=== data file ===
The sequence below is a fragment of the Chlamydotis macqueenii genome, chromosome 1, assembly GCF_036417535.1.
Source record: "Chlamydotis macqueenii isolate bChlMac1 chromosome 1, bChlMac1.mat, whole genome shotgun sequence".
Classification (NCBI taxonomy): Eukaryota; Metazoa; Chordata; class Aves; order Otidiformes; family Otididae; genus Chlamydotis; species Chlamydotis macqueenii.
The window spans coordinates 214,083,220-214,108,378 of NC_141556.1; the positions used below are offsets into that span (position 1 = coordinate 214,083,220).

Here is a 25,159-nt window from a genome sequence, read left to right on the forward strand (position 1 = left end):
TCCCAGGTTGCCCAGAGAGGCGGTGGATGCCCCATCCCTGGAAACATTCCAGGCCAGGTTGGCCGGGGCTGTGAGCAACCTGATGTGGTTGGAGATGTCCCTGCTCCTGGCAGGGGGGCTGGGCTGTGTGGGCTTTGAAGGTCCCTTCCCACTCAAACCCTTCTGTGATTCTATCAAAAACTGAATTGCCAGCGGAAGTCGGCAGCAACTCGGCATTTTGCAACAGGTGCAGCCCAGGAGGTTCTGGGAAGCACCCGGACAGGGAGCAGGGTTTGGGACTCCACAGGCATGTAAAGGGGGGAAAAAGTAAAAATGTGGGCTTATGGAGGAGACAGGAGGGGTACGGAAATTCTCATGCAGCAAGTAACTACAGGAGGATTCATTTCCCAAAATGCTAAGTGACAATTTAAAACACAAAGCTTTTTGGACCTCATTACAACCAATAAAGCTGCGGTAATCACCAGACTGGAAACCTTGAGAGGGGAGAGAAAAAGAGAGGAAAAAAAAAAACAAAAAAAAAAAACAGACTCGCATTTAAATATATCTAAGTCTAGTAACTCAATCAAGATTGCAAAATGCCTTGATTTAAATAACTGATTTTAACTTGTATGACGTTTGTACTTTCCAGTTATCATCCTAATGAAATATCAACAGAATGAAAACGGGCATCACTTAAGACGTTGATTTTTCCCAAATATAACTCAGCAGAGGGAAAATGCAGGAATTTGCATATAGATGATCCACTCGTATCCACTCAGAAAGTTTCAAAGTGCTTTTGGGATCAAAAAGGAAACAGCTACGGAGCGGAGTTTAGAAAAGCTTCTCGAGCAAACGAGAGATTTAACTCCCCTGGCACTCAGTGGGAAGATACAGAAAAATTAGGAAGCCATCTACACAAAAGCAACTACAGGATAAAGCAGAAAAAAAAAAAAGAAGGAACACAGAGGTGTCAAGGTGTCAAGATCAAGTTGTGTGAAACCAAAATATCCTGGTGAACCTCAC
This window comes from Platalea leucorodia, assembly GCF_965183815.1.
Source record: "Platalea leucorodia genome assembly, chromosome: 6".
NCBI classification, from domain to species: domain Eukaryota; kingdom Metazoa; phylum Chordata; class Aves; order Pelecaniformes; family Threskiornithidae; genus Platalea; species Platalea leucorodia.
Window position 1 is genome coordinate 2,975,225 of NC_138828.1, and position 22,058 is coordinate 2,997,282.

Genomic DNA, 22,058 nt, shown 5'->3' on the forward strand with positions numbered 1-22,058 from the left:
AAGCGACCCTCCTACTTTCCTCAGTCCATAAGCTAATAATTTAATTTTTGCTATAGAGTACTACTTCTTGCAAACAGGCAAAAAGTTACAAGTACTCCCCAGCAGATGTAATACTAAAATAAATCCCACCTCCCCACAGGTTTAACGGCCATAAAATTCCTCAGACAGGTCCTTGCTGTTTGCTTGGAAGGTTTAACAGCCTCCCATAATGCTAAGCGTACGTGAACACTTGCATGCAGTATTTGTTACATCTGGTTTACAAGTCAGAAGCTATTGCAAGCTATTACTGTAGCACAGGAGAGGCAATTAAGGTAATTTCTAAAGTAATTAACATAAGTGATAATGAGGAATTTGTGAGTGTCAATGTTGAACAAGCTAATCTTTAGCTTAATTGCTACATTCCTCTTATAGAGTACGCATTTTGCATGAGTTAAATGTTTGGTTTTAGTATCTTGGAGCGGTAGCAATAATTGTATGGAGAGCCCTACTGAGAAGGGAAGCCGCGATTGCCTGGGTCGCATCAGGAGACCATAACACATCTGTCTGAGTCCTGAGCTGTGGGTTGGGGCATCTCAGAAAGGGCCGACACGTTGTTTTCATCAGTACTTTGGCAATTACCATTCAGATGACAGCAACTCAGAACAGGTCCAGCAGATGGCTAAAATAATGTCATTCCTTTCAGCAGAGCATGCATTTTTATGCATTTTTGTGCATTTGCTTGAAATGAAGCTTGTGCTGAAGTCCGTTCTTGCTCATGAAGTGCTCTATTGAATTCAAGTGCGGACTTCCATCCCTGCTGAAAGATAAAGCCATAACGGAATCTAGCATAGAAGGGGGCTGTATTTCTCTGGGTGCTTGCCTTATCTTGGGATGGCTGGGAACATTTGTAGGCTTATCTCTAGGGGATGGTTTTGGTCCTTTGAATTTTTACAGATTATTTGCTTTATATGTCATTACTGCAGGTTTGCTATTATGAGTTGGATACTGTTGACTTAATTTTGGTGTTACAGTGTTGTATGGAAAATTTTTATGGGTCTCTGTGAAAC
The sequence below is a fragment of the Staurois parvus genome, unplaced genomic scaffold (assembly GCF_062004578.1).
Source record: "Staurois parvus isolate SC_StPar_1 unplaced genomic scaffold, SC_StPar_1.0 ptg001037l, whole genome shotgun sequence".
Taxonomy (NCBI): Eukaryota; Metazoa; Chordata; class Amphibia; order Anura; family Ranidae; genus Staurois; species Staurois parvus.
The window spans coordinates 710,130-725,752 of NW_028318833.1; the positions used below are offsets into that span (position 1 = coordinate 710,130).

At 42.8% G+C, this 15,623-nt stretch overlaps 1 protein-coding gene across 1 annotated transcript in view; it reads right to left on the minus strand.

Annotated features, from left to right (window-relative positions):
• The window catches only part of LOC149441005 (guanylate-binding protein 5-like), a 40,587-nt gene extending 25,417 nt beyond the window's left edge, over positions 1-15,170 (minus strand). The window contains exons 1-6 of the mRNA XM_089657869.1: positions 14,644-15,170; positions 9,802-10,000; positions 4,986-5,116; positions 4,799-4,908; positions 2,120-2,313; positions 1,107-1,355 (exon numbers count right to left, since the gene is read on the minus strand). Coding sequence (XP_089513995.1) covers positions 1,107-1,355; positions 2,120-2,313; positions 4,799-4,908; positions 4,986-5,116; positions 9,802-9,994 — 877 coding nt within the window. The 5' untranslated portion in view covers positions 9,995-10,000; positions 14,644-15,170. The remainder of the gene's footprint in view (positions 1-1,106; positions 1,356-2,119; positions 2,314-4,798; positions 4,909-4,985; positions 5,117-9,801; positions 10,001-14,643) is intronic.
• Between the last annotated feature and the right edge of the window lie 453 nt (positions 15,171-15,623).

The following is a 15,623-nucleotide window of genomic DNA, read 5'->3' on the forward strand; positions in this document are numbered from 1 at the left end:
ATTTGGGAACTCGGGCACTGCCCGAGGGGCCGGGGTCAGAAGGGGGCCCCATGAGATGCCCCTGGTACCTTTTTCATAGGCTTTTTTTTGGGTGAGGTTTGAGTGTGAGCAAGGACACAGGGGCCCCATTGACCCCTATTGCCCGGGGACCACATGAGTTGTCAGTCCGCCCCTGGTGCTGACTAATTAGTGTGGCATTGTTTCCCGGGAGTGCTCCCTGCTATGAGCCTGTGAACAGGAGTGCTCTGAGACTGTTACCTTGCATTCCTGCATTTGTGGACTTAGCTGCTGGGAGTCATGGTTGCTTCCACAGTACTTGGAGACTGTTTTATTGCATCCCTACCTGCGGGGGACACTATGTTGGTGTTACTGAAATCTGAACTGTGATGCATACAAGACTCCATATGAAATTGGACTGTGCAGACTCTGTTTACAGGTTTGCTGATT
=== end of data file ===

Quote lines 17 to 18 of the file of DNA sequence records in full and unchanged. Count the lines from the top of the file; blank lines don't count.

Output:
At 42.8% G+C, this 15,623-nt stretch overlaps 1 protein-coding gene across 1 annotated transcript in view; it reads right to left on the minus strand.

Annotated features, from left to right (window-relative positions):